At first glance, history and technology seem like contrasting subjects: one is about studying the past, while the other calls for a strong focus on the future. However, even as Apple prepares to release various new educational tools for iPad with the upcoming iOS 9.3, the tablet has already long become a great device for learning about history.
The iPad already has much practical use for history teachers
Much of the iPad’s appeal for this purpose is captured by Apple’s previous profiling of Sophie Post, a fourth grade teacher of Tudor history at the London-located Falkner House School. In 2014, she dubbed the iPad “so much more than just a textbook or just a notepad for students—it’s a powerful educational tool”, and spoke of her positive experiences of making her own iBooks textbooks and iTunes U courses.
However, many history educators don’t even need to make their own materials – there’s a huge choice of apps that can provide material for them. Post enthuses about History:Maps of World, which is packed with interactive maps ideal for pointing out geopolitical and geographic changes. We also like Baron Ferdinand’s Challenge, which pupils in the 9-11 age bracket can use during visits to the British Museum to better understand the Waddesdon Bequest, the museum’s Renaissance collection donated by Baron Ferdinand Rothschild.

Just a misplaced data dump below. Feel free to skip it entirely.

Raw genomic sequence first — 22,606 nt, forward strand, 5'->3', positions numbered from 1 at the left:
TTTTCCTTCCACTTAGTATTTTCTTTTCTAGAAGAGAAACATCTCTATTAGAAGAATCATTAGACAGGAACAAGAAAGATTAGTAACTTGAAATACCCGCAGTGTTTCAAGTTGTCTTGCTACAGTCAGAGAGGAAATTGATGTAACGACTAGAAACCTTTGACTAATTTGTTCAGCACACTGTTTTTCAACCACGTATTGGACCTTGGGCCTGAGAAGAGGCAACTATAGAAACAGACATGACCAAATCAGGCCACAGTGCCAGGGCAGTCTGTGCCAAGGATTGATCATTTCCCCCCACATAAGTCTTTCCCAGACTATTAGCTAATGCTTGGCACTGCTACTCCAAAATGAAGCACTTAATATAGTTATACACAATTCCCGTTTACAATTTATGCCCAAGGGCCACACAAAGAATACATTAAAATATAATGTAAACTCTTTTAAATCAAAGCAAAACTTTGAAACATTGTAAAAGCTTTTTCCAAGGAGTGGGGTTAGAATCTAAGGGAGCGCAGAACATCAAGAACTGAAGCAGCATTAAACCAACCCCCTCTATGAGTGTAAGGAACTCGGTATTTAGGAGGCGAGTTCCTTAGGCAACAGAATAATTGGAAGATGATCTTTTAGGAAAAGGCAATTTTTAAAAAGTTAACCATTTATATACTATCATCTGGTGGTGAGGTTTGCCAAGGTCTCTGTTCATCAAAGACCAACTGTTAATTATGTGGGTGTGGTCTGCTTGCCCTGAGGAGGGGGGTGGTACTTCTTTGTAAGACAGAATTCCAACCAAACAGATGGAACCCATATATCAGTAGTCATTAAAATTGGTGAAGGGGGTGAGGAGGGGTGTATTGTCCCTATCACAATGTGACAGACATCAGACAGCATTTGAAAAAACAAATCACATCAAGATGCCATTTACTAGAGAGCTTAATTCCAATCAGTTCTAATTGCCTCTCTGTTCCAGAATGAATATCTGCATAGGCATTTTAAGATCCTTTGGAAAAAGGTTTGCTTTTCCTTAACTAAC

But why only time-travel in the classroom?
Of course, many apps can also easily be used for private and personal, rather than school-based, historical study. For example, iBooks, which comes ready-to-use on all devices running iOS 9, is a great trove of both academic and fiction books on history – as is Amazon’s Kindle app. Additionally, iTunes U gives ready access to lectures, videos, books and courses from many of the world’s leading educational institutions.
Sometimes, though, just looking at text and imagery on a screen isn’t quite sufficient for capturing the feeling of actually living in the historical period under study. Sometimes, only literally visiting historical structures and sites can succeed in bridging that gap. That’s where a good, informative travel guide app can help – and one recently-released one we’d recommend is Louis Vuitton City Guide, which we reviewed in November.
An even more exciting future for historical education
With the release of iOS 9.3, history teachers will find even greater incentive to hand out not print textbooks, but instead iPads. For example, students will be able to share iPads by logging in with separate user accounts, while the new Classroom app will help teachers to guide these students through their lessons and monitor their progress.
It’s not obvious when the finished, public version of iOS 9.3 will arrive. However, as iOS 9.3 is now seemingly late in the beta testing phase, mid-March seems most probable.